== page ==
• Environmental renewal and repair: The West should overcome its short-sighted dependence on fossil fuels, particularly as they are produced mainly in countries which could, in spite of all precautions, fall into the fundamentalist camp whose first act would be to create havoc in Western economies. We need a programme to kick-start mass production of solar and other renewable energies and clean technologies, through subsidies and export credits if necessary, as well as clean-ups in the North, reforestation in the South and conservation measures everywhere.
  • Anti-poverty measures insuring a dignified life for all: Various United Nations agencies have affirmed that one could supply drinking water, adequate food, basic housing, health care and education to everyone on earth for under $100 billion a year for ten years.
  • Democratic conditionality: No one wants to see the history of past decades repeated with elites capturing virtually all the benefits of both trade and aid. Western citizens are in favour of aid to poor countries, but only if they are guaranteed that the resources will reach those in need.

Therefore, in order to receive the benefits of the Planetary Contract, governments in the South would be required to include the representatives of their own civil society in the management and distribution of these resources. All societies, no matter how poor, have organisations representing farmers, workers, women, the business community and so on, which are allowed to operate more or less freely depending on the government. Arab and/or Moslem countries wishing to join in the Planetary Contract would need to show good faith in weeding out their own dangerous fundamentalist elements.

It would often be helpful to include representatives of Northern NGOs and civil society who have already worked with the more independent groups in the South so as to make sure that government and the elite are not merely manipulating or substituting for "civil society" No government would be obliged to enter into the Planetary Contract, but once accepted, then democratic [and anti-fundamentalist, of whatever stripe] conditionality would have to be accepted as well, without governmental recriminations of "interference" or "neo-colonialism".

The model of the Porto Alegre [Brazil] municipal budgeting process should inspire the redistribution of resources. In this city of 1.3 million people, elected neighbourhoods' associations receive budgetary allocations to be spent on their democratically established priorities. Waste and corruption have virtually disappeared. The Planetary Contract should also provide for a corps of independent, professional auditors with the capacity to recommend an instant end to disbursement in cases of proven corruption and capture on the part of the government or elite groups.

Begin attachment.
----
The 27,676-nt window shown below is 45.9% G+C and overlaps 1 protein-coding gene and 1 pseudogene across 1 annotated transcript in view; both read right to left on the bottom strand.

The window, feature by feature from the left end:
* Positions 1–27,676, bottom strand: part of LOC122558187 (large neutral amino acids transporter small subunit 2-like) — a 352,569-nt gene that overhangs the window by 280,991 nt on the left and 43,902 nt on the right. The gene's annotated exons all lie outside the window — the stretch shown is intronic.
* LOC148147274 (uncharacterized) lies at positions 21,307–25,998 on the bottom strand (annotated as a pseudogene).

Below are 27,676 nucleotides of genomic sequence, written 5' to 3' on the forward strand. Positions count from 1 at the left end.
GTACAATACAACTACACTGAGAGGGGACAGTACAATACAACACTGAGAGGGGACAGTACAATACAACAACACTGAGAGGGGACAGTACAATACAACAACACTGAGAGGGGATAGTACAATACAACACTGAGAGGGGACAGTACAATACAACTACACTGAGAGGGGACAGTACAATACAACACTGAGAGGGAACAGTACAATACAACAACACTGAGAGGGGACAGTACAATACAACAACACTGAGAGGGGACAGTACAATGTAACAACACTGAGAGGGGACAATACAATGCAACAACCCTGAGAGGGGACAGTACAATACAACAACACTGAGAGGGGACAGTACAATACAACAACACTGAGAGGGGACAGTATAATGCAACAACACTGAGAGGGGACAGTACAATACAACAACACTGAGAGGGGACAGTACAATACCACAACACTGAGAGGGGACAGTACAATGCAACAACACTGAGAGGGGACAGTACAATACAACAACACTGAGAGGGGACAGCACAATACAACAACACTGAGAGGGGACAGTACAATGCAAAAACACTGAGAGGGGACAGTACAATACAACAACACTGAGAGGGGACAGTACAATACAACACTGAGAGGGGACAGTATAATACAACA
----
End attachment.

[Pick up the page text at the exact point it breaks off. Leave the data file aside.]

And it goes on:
Financing the Planetary Contract

Although far more could doubtless be found, two hundred billion dollars a year ought to be adequate to confront the clusters of crisis and, in the bargain, pull the world back from the brink of recession where it now hovers. Let us recall that after World War II, the United States spent well over 3% of its GNP on the Marshall Plan, knowing that the reconstruction of Europe as its privileged trading partner was in the best interests of both. A new win/win situation can now be created at the global level, using the following elements:

  • Official Development Aid [ODA] now represents about $50 billion: it should be pooled and Northern countries should stop trying to use it as an export-generating device. NGO bureaucracies, in many countries now dependent on their government's aid budgets would resist such a move and should be in their turn resisted.
  • Debt cancellation would make a huge contribution. Democratic conditionality, as above, would apply to the waiving of debt repayments to the North.
  • Close tax havens and clamp down on money-laundering and financial crime of all kinds. Governments should find themselves with new revenues previously claimed by transnational mafias. A controversial proposal: legalise all drugs, sell them in [drab, unglamourous] "fair price shops" under government auspices, and tax them. Would this not bring in billions in revenues while probably reducing the numbers of drug users and certainly reducing the destruction of Colombia by spraying?